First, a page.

Do not use ice to cool a burn. Ice can cause frostbite very quickly when used on a burn because the skin is already damaged.

Don’t apply burn ointments. Like butter (or mayonnaise), these ointments, usually oil-based, won’t relieve pain but instead will trap heat, slow down healing, and increase the risk of infection.

  • Creams, etc, are not listed at all in current first-aid guidelines as they only appear at a later stage in the process, should doctors determine it can be useful. So your guidelines are not wrong on that standpoint as they instruct not using such products.

What the current guidelines state: The first thing to do is to stop this internal reaction using flowing water.

According to official guidelines for general public in France (section 1.1.2), and sticking to thermal burns here (not chemical nor electrical), you should:

  1. Quickly water the burn

    • Act right after the burn if safely possible. (You are not supposed to put yourself in danger to save someone: this is the best way to end up with two victims instead of one)
    • Put the burn under flowing water. The temperature should be balanced (15~25°C is fine). The tap is fine to to that, just keep in mind to keep the water pressure low enough not to press the burn.
    • While watering, remove the clothes of the victim unless they adhere to the burn (should they adhere, don't pull on clothes).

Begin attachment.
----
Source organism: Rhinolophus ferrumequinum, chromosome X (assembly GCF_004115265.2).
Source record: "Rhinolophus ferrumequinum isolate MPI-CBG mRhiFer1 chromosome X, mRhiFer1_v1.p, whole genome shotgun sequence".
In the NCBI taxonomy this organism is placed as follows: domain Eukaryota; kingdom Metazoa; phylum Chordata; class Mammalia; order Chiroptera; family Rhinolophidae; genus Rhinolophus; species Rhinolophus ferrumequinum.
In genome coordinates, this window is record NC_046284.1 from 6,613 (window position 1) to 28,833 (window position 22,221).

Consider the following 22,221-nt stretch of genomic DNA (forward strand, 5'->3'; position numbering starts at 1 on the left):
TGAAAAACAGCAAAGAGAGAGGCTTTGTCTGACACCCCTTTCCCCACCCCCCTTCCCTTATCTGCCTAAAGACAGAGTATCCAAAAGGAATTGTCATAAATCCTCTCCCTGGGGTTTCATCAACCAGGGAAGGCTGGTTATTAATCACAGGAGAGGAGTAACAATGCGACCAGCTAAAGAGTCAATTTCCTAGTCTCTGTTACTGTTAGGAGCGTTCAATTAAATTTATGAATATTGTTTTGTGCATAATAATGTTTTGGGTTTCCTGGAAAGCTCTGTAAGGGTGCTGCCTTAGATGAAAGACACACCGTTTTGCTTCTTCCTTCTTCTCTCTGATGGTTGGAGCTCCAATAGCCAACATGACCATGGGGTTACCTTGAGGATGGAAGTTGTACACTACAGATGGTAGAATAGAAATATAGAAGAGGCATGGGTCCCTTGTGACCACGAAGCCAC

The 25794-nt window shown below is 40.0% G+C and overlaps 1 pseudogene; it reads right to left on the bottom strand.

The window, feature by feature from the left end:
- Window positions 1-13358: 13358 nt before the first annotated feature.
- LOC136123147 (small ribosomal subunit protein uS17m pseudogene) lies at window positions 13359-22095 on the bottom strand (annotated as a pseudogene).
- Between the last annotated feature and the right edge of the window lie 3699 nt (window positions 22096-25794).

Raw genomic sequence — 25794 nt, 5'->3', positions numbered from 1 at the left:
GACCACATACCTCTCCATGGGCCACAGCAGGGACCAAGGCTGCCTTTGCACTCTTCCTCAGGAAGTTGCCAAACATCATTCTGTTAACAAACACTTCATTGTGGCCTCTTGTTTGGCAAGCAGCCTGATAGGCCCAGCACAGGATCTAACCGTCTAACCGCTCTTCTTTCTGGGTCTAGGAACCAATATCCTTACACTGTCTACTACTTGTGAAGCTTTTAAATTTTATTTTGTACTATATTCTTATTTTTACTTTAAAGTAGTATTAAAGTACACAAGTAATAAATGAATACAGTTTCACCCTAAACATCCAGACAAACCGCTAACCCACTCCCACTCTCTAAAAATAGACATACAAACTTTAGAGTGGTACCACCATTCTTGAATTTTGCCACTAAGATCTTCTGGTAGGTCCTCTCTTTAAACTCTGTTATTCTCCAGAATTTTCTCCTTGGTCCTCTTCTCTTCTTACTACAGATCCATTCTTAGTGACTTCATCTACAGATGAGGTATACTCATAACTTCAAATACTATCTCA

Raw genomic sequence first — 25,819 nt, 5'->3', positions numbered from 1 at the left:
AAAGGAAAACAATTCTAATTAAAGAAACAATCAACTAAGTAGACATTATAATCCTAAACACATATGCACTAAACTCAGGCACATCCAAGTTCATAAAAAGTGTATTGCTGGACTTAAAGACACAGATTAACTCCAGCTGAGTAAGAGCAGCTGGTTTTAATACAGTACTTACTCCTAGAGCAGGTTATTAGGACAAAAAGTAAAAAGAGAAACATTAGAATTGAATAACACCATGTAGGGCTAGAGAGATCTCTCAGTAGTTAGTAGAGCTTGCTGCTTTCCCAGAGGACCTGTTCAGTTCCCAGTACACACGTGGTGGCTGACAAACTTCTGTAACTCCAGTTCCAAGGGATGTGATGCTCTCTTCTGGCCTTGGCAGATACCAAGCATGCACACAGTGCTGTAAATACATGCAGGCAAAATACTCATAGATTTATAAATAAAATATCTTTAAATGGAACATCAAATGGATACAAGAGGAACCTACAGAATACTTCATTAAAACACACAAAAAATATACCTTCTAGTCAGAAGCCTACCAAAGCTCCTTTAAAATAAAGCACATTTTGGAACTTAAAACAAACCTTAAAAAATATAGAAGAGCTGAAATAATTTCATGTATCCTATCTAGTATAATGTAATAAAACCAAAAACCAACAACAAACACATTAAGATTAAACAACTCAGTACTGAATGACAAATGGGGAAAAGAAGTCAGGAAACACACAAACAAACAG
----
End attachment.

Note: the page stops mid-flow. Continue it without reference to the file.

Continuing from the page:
2. Evaluate the burn

    • No blister or blister smaller that 1/2 of the victim's palm ; far from natural orifices ; not on the neck, face or joints ; just red, not black and white: this is a minor burn
    • Any burn that does not match the criteria above, or any large red area on a children, is a major burn
  3. Should it be a minor burn

    • Keep on watering as long as the burn hurts and the victim doesn't feel cold. Not just a couple of seconds: 5 or 10 minutes is not surprising, it's actually fine. Watering is what prevents (more) blisters from appearing later on.
    • Depending on the pain, aspect and victim's age: watch over the burn or ask a doctor or a physician.
    • Don't pierce blisters should there be any. Cover them with a sterile plaster.
    • Should blisters, fever, heat, pain, etc, appear later on, ask for medical advice.
  4. Should it be a major burn

    • Call the medical emergency services, and, without hurrying (very important! Being calm is gaining time.)
      • Tell your name, phone number, current location,
      • Tell this is for a burn, and tell the victim's gender and age
      • Describe the result of the evaluation you made.
      • They will guide you in accordance to the protocols applicable in your country. This guidance will certainly include watering, covering the victim if he/she feels cold...)
      • Do NOT hang up the phone before they tell you to do so
    • Keep on watering as instructed by the medical assistance.
    • Make the victim to lie down in a way he/she cannot fall (floor, bed...). Sitting down is OK the victim has difficulties to breathe. The victim should NOT sit on a chair but on the ground to prevent him/her from falling.
    • Protect the victim with a clean linen. The burnt body parts should remain visible.
    • Watch over the victim until the arrival of the ambulance.